|Quarter over Quarter||0.5%||0.5%||0.3%|
|Q/Q change - SAAR||1.9%||2.2%||1.2%||1.4%|
|Year over Year||1.6%||1.6%||1.7%|
Japan's GDP grew by 0.5 percent on the quarter in the three months to March according to preliminary estimates, up from 0.3 percent in the three months to December (unchanged from the previous estimate), and in line with the consensus forecast. This gives an annualised growth rate of 2.2 percent for the three months to March, up from 1.4 percent in the three months to December (revised from 1.2 percent), and a little above the consensus forecast of 1.9 percent.
In year-on-year original terms, GDP advanced by 1.6 percent in the three months to March, compared with an increase of 1.7 percent in the three months to December (revised from 1.6 percent).
The main expenditure components contributing to the 0.5 percent increase in headline GDP were private consumption (0.2 percentage points) net exports (0.1 percentage points) and the change in private inventories (0.1 percentage points). Investment and government spending were flat on the quarter.
Revised GDP estimates for this quarter, incorporating more comprehensive information, will be published next month. Initial estimates for the three months to December showed 0.2 percent growth in GDP that quarter, but this was subsequently revised up to growth of 0.3 percent when final estimates were published a few weeks later.
If confirmed next month, GDP data for the three months to March shows that Japan's economy has recorded positive - albeit modest - growth for five consecutive quarters. Japan's economy has not gone five quarters without at least one quarter of negative GDP growth since 2004. Annual data shows that Japan's GDP expanded by 1.3 percent in the fiscal year ending March 2017 after growth of 1.2 percent in the fiscal year ending March 2016.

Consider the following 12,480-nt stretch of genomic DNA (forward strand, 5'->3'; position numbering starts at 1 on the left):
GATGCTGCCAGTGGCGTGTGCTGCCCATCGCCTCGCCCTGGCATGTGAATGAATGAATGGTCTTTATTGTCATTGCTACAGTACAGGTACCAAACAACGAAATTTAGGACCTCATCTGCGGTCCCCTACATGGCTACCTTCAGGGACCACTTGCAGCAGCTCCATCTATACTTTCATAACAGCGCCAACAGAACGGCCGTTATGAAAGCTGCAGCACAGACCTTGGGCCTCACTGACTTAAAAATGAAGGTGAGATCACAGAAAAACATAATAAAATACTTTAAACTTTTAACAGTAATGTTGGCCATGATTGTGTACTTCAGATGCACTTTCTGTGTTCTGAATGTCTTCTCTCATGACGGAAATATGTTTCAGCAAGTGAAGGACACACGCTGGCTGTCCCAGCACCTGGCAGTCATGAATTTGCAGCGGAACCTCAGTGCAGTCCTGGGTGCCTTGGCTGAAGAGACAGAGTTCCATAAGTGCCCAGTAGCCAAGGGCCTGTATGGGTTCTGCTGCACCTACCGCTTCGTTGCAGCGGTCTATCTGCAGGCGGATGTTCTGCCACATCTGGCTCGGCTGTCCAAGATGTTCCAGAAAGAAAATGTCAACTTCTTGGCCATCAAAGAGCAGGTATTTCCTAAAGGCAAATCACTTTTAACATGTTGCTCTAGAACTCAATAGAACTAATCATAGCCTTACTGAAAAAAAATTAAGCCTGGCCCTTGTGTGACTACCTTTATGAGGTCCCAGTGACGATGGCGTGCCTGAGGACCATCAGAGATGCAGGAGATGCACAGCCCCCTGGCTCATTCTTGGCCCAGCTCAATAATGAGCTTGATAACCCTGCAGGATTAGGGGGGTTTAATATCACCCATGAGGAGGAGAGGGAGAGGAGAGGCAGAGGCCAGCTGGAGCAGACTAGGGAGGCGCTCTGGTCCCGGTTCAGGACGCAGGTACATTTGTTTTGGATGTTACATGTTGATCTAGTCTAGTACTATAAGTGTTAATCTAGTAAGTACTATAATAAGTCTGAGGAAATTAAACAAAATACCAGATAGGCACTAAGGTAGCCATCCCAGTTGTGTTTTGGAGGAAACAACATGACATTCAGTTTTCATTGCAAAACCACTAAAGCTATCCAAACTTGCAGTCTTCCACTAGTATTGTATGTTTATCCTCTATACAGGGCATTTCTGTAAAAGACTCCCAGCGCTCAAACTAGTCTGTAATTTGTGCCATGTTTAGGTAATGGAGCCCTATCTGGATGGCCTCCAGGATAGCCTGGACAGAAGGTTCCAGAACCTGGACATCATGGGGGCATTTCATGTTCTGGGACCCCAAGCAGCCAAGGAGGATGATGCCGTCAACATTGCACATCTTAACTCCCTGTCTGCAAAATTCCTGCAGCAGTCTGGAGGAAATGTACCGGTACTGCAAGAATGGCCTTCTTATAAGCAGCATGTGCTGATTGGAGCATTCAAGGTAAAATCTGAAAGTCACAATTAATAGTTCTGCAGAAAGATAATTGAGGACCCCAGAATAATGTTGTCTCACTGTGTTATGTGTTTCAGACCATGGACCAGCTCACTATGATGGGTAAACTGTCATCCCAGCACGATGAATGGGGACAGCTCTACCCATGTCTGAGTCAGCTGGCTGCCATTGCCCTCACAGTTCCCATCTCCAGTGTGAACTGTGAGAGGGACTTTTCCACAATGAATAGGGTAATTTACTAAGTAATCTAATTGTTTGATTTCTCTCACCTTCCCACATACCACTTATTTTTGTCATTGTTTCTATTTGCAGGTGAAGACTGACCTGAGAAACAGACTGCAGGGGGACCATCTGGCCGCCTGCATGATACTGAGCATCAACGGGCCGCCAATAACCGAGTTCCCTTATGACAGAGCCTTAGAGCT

Quarterly growth in the three months to March was stronger than that recorded in the two previous quarters, and also less reliant on external demand, with private consumption recording solid growth after no change in the three months to December. Price pressures, however, remain very subdued, with the GDP deflator falling 0.8 percent on the year in the three months to March.
Gross Domestic Product (GDP) is the broadest measure of aggregate economic activity and encompasses every sector of the economy.
Gross domestic product is the all-inclusive measure of economic activity. Investors need to closely track the economy because it usually dictates how investments will perform. Investors in the stock market like to see healthy economic growth because robust business activity translates to higher corporate profits. Bond investors are more highly sensitive to inflation and robust economic activity could potentially pave the road to inflation. By tracking economic data such as GDP, investors will know what the economic backdrop is for these markets and their portfolios.
The GDP report contains a treasure-trove of information which not only paints an image of the overall economy, but tells investors about important trends within the big picture. GDP components such as consumer spending, business and residential investment, and price (inflation) indexes illuminate the economy's undercurrents, which can translate to investment opportunities and guidance in managing a portfolio.